Sanctioned Entity

What Is a Sanctioned Entity?

Individual countries and intergovernmental bodies such as the United Nations can impose sanctions on organizations and individuals. These are known as sanctioned entities and sanctioned individuals respectively. A sanctioned entity can be any type of business, from a financial institution to a tech company.

Sanctions may also be imposed on political and other types of groups and on specific self-governing states, territories, and countries. There are also sectoral sanctions, which target an entire business sector within a sanctioned country, in which case every company in that sector is a sanctioned entity.

What Does It Mean for a Country to Sanction an Entity or an Individual?

When a country sanctions an individual or an entity, it imposes certain commercial and economic restrictions on them. This can include putting financial restrictions in place for the individual or business in question, such as the freezing of assets and bank accounts.

Sanctions can also include tariffs and trade barriers, depending on which country or body is doing the sanctioning and upon whom they are placing the sanctions.

For individuals, sanctions can also restrict international travel and freedom of movement, while political sanctions may disrupt diplomatic relations.

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Why Might Someone Get Sanctioned? 

Countries impose sanctions for a range of reasons. The US Treasury describes sanctions as a method to change the behavior of an entity, rather than to punish them. Broadly speaking, however, there is always an aspect of mitigating the potential damage that the entity could carry out, as with the Obama administration’s Russian sectoral sanctions, targeting the country’s ability to fund its war machine.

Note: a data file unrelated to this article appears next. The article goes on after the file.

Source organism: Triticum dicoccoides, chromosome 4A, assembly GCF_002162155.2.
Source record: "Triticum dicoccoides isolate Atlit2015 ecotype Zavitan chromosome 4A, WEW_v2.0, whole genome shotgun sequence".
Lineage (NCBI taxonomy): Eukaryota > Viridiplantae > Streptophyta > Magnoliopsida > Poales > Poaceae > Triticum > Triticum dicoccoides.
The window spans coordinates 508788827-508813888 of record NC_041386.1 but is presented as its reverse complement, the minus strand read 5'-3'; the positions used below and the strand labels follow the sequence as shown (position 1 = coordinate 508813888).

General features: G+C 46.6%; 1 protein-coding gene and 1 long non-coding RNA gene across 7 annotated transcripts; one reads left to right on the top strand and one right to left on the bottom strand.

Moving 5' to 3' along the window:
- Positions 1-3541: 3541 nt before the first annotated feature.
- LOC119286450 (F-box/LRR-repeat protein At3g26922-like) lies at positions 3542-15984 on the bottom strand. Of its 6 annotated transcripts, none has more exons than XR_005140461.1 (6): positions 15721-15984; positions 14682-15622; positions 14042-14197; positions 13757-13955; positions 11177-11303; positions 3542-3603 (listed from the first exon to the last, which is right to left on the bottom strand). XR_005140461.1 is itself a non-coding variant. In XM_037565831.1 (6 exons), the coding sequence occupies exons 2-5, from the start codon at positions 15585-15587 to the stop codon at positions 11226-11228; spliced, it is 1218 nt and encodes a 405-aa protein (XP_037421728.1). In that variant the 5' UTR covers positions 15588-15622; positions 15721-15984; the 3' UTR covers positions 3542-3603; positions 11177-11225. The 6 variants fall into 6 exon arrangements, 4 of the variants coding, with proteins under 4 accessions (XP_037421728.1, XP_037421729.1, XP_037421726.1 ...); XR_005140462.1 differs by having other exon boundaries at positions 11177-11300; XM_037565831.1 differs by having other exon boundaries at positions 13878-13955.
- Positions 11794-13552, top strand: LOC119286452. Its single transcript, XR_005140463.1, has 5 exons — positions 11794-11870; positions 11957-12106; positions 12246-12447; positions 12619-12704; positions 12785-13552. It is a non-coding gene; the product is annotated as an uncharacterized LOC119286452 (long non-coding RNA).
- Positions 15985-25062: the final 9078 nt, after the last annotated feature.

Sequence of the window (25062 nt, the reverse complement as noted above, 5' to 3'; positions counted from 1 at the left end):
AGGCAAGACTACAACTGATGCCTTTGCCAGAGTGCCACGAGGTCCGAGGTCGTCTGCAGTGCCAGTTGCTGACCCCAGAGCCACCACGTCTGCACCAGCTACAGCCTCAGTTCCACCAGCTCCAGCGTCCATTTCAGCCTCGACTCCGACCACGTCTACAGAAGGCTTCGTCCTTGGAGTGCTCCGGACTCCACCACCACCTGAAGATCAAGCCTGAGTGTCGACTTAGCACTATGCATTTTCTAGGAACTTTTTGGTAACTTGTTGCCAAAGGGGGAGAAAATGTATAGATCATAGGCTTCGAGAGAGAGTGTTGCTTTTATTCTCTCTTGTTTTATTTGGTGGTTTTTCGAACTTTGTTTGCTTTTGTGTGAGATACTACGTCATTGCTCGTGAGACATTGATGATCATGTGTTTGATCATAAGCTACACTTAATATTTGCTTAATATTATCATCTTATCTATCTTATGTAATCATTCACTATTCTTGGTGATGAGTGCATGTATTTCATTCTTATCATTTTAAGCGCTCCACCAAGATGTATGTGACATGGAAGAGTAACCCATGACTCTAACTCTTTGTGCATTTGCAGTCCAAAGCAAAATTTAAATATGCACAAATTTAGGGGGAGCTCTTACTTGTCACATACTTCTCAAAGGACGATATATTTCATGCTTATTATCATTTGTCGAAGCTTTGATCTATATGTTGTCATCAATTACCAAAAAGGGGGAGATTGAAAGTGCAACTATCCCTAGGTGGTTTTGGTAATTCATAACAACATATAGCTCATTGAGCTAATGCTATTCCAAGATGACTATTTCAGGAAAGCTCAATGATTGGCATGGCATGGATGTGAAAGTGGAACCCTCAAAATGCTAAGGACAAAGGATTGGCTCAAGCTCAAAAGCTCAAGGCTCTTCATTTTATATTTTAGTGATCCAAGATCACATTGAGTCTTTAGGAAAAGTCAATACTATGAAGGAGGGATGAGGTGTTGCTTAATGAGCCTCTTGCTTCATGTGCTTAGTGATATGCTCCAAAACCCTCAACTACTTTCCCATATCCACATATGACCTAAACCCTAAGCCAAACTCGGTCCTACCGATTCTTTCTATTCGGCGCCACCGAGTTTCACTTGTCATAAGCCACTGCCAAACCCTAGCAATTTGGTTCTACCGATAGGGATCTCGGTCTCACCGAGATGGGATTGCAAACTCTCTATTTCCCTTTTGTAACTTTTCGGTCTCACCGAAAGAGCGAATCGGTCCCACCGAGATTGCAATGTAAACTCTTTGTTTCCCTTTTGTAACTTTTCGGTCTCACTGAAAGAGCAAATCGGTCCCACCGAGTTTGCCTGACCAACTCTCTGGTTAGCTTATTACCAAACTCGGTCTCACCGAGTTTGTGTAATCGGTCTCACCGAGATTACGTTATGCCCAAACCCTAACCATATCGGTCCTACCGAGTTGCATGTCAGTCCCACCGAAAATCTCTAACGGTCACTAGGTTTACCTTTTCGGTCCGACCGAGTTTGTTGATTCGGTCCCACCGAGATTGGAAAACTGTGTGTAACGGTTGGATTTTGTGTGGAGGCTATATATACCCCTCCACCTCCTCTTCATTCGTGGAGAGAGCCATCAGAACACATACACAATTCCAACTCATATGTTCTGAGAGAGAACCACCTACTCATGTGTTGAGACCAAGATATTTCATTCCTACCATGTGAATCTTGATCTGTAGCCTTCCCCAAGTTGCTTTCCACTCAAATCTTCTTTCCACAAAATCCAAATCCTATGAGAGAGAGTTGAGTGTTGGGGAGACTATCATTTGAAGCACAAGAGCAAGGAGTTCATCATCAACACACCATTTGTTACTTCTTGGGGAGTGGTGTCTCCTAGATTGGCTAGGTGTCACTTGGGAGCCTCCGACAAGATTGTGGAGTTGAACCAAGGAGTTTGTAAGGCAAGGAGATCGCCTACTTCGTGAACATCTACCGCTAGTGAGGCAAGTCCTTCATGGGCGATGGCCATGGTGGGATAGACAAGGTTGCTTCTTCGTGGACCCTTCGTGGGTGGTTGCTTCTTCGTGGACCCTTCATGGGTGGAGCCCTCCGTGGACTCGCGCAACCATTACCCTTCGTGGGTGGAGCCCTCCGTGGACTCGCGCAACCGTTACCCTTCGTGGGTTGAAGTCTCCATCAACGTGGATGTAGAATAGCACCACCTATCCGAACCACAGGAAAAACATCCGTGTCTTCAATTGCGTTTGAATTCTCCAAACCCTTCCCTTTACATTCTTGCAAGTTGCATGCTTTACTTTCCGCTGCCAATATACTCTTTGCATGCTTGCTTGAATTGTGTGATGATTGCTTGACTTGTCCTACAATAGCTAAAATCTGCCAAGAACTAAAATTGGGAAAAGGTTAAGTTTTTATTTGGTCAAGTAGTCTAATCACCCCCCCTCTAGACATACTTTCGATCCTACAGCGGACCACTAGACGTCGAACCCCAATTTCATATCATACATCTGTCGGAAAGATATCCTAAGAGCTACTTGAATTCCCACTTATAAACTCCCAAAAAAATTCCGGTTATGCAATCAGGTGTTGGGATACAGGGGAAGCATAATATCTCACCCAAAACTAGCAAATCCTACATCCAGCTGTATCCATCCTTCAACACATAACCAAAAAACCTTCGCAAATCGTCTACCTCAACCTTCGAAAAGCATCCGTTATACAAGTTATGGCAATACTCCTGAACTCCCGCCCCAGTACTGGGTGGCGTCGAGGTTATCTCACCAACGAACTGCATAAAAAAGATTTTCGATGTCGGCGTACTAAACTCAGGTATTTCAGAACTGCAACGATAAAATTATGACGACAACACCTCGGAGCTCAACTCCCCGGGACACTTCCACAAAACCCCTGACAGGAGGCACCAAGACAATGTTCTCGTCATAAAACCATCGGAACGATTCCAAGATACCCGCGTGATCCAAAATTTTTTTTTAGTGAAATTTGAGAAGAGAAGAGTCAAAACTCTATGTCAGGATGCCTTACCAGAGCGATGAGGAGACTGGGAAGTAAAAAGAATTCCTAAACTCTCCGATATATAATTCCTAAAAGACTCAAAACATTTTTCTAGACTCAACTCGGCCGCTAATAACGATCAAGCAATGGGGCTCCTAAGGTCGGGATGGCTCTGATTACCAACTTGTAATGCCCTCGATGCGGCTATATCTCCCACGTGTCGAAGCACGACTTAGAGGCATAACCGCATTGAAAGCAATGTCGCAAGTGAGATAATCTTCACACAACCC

Some of the reasons that sanctions are imposed include:

  • Political motivations: Some sanctions are imposed to force a country to abide by international laws and others to curb threats to peace. Sanctions imposed as a result of Iran’s pursuance of its nuclear weapons program are an example of this.
  • Military aggression: Russia’s invasion of Ukraine in 2022 is a recent example of a military action that resulted in individuals and entities being sanctioned.
  • Terrorism: Individuals and businesses connected with terrorism are often the subjects of sanctions.

These sanctions are partially enforced through the risk of more sanctions. In other words, many countries’ sanction laws state that citizens and entities who do business with sanctioned entities may have fines imposed on them, or may become sanctioned entities themselves. 

Infograpic illustrating the AML regulators around the world

What Can’t Sanctioned Entities Do?

While the impact of sanctions depends on the country that is imposing them, sanctioned entities and individuals usually face a range of economic restrictions. They may have their bank accounts or investment accounts frozen, for example, which means they can no longer make debit transactions. Asset freezing also means that the sanctioned individual or entity may not be able to rent out or sell any residential or commercial property that they own.

Sanctioned entities are also usually blocked from doing business in the country that issued the sanction, or from using third parties to do so.

Sanctions can also be tied to travel bans. As such, sanctioned individuals may find they cannot travel to certain countries, including passing through them on their way to other destinations. In some countries, sanctioned individuals may also have their liberty restricted through incarceration.